numerical simulations of a realistic (approximately
100-μm
2
footprint) device that reveals the possibility to
accurately retrieve the Stokes parameters in one shot.
II. STOKES PARAMETERS
Before we begin discussing the realization of the
in-plane polarimeter, it is appropriate to quickly review
the connection between the polarization of a plane wave,
described by the conventional Jones vector, and the Stokes
parameters that are typically measured in experiments. For
a z-propagating monochromatic plane wave, the Jones
vector can be written as
E
0
¼
A
x
A
y
e
iδ
; ð1Þ
where (A
x
, A
y
) are real-valued amplitude coefficients and δ
describes the phase difference between those two compo-
nents. Despite the simplicity in describing the amplitude
and SOP mathematically, the latter parameter is, in contrast,
inherently difficult to probe experimentally, which owes to
the fact that conventional detectors respond to the intensity
of the impinging wave (i.e., I A
2
x
þ A
2
y
), hence losing
information of the crucial phase relation between the two
orthogonal components. In order to remedy this short-
coming in experiments, the four Stokes parameters are
introduced, which are based on six intensity measurements
and fully describe both the amplitude and SOP of the plane
wave. The Stokes parameters can be written as
s
0
¼ A
2
x
þ A
2
y
; ð2Þ
s
1
¼ A
2
x
A
2
y
; ð3Þ
s
2
¼ 2A
x
A
y
cos δ ¼ A
2
a
A
2
b
; ð4Þ
s
3
¼ 2A
x
A
y
sin δ ¼ A
2
r
A
2
l
; ð5Þ
where it is readily seen that s
0
simply describes the intensity
of the beam, thus retaining the information of the SOP in
s
1
s
3
. Moreover, s
1
s
3
can be found by measuring the
intensity of the two orthogonal components of the light in the
three bases (
ˆ
x,
ˆ
y), ð
ˆ
a;
ˆ
bÞ¼ð1=
ffiffi
2
p
Þð
ˆ
x þ
ˆ
y;
ˆ
x þ
ˆ
yÞ, and
ð
ˆ
r;
ˆ
lÞ¼ð1=
ffiffi
2
p
Þð
ˆ
x þ i
ˆ
y;
ˆ
x i
ˆ
yÞ, where the latter two bases
correspond to a rotation of the Cartesian coordinate system
(
ˆ
x,
ˆ
y) by 45° with respect to the x axis and the basis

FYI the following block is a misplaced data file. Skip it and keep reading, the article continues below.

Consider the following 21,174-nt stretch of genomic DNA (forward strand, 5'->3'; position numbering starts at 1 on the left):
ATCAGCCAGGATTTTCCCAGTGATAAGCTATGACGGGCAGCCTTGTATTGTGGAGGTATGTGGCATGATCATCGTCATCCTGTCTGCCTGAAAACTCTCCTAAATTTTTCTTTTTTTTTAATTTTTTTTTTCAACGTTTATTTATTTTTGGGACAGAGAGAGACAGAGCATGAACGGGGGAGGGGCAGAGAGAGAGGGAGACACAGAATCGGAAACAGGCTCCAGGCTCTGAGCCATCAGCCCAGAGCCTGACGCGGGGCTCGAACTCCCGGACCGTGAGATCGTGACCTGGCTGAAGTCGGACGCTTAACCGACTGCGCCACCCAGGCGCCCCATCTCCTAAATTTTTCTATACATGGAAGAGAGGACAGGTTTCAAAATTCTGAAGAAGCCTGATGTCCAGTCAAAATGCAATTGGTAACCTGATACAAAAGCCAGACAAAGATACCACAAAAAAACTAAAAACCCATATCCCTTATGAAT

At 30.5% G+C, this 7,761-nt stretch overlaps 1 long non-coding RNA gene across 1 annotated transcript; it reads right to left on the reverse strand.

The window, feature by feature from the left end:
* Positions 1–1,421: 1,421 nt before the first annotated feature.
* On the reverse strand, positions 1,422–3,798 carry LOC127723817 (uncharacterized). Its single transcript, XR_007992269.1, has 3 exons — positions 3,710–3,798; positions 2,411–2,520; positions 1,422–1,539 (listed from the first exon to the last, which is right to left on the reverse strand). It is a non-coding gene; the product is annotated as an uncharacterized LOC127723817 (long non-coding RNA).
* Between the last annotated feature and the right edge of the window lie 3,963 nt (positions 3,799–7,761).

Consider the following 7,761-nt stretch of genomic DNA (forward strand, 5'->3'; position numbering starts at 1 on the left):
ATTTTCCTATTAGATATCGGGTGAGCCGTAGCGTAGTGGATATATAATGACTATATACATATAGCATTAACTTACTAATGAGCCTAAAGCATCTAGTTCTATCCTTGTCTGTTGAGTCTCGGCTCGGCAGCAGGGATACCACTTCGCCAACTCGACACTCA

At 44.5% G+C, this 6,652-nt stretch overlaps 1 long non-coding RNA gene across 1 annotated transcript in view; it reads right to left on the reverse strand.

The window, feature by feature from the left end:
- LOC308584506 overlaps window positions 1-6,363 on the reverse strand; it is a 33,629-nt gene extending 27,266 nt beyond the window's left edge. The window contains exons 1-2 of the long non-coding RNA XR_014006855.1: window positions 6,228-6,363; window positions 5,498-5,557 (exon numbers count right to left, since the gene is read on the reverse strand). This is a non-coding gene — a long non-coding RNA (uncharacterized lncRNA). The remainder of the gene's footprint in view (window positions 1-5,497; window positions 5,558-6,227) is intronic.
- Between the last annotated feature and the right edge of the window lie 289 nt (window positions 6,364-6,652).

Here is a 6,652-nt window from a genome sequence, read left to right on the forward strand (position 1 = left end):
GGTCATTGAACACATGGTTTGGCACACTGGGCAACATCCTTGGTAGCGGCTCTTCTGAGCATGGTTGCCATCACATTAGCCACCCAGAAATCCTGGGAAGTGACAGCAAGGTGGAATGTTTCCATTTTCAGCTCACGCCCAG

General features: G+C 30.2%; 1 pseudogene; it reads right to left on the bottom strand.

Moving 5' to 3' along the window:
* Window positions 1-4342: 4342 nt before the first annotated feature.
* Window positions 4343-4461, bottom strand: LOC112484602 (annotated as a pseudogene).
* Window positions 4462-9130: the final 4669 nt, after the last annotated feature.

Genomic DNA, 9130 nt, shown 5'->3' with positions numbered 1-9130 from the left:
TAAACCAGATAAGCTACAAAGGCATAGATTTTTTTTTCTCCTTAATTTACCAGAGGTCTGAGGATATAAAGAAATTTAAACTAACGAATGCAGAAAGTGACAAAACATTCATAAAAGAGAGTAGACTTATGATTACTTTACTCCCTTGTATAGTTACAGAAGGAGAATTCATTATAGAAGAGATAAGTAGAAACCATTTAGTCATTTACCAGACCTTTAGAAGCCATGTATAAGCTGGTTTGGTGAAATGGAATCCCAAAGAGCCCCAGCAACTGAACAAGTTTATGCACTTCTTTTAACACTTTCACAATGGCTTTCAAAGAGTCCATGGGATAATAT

for circularly polarized light, respectively. It should be
noted that, in describing the SOP of a plane wave, s
1
s
3
are conventionally normalized by s
0
so that all possible
values lie within 1. Additionally, it is seen that
ðs
2
1
þ s
2
2
þ s
2
3
Þ=s
2
0
¼ 1, which signifies that all polarization
states in the three-dimensional space (s
1
, s
2
, s
3
) represent a
unit sphere, also known as the Poincaré sphere.
Having outlined the connection between the SOP and the
Stokes parameters, it is clear that our waveguide meta-
coupler must respond uniquely to all possible SOPs, with
preferably the most pronounced differences occurring for
the six extreme polarizations jxi, jyi, jai, jbi, jri, and jli,
so that all linear polarizations thereof can be probably
resolved. In order to achieve this property, we base our
design on birefringent GSP-based metasurfaces that can be
used for unidirectional and polarization-controlled inter-
facing of freely propagating waves and waveguide modes
[21]. The in-plane momentum matching to the waveguide
mode is achieved through grating coupling, with an addi-
tional linear phase gradient along the metasurface ensuring
unidirectional excitation. Moreover, and in line with the
previous work in Ref. [16], the metacoupler consists of
three metasurfaces that launch the waveguide modes in
different directions for the orthogonal sets of polarizations
ðjxi; jy, ðjai; jb, and ðjri; jl, respectively. In this way,
the contrast between the power carried by the waveguide
mode in the two propagation directions of each metasurface
will mimic the respective dependence of s
1
s
3
on the SOP.
III. DESIGN OF WAVEGUIDE METACOUPLERS
In the design of any waveguide coupler, the first step
is to specify the properties of the mode to be launched by
the coupler. The waveguide configuration considered here
consists of an optically thick gold film overlaid by a 70-nm-
thick SiO
2
(silicon dioxide) layer and a PMMA [poly
(methylmethacrylate)] layer [see Fig. 1(a)]. Figures 1(c)
and 1(d) show the numerically calculated effective indexes
and propagation lengths of waveguide modes supported by
the configuration as a function of the PMMA thickness at
the telecommunication wavelength of λ ¼ 1550 nm. In the
ANDERS PORS and SERGEY I. BOZHEVOLNYI PHYS. REV. APPLIED 5, 064015 (2016)
064015-2

calculations, performed using the commercially available
finite-element software
C
omsol
M
ultiphysics, the refractive
index of SiO
2
and PMMA is assumed to be 1.45 and
1.49, respectively, while the value for gold is 0.52 þ i10.7
as found from the interpolation of experimental values [22].
It is seen that the first transverse-magnetic (TM) mode